In The Color of Water James struggles with his sense of identity through childhood because he grew up in an environment void of identity; his mother runs from her own identity, so James cannot find his own.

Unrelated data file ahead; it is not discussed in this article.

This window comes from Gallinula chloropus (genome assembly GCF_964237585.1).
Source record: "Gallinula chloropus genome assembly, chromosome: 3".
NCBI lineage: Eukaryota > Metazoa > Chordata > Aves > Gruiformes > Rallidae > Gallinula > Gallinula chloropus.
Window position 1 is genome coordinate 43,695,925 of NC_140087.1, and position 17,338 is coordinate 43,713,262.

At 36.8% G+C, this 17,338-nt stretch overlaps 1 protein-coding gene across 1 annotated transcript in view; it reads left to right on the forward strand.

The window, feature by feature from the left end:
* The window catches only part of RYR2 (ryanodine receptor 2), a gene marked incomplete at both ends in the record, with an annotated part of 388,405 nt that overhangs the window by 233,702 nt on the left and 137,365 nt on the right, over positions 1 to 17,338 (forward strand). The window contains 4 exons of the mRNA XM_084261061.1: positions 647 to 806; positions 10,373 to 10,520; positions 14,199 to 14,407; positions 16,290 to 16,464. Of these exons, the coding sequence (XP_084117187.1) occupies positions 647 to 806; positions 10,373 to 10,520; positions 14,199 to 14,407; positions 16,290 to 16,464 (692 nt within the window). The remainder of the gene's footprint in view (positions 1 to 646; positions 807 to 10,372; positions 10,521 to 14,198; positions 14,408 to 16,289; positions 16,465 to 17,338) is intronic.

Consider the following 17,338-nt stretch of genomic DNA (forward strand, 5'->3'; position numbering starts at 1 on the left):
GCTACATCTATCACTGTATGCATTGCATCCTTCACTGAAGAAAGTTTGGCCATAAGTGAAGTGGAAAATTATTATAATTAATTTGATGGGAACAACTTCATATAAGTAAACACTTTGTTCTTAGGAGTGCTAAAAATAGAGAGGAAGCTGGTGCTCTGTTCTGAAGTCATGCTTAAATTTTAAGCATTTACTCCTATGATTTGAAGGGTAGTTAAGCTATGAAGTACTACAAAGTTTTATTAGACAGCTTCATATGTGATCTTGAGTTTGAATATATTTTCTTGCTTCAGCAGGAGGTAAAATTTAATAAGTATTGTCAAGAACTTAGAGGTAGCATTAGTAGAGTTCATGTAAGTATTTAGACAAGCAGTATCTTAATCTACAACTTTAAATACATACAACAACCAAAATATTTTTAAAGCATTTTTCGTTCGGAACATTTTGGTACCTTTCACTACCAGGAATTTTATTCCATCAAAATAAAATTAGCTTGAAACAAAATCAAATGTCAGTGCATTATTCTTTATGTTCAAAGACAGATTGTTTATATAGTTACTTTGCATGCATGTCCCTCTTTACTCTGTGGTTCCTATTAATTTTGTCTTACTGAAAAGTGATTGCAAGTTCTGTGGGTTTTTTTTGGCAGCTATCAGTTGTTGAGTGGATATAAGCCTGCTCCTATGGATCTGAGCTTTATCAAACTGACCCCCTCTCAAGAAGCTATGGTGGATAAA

By alternating points of view between James and his mother each chapter, James McBride shows that discovering the identity of his mother was just as important as discovering his own identity; without finding his mother he could not have found himself. Ruth, James’s mother, and James had very different childhoods full of many different struggles and conflicts. Having them laid out in alternating chapters gives the feel that they are side-by-side, allowing the reader to compare and contrast the upbringing of the two. It is through this process that the idea of looking up towards your parents is shown for both people. In the very first chapter Ruth speaks very briefly, but almost exclusively about her parents: “My father’s name was Fishel Shilsky... under fire when he ran off from the army, and his ability to slick himself out of anything that wasn’t good for him stayed with him for as long as I knew him.” (McBride 2). This in-depth information continued as Ruth spoke dearly about her two parents: who they were, what they were like, and their past. While Ruth seems close, or at least knowledgeable of both parents, as James begins his chapter he speaks closely and endearingly only about his stepfather: “He was a quiet, soft-spoken man…took no guff and gave none.” (McBride 6) Yet he shows resentment for his mother: “she was still slender and pretty… with a bowlegged walk you could see a mile off.” (McBride 7). The juxtaposition between the two people’s rants forces a comparison. Both Ruth and James show that a large part of their lives is who their parents were. This is shown by the majority of each character’s first words being a description of their parents rather than themselves. But in comparing the two you find that the...
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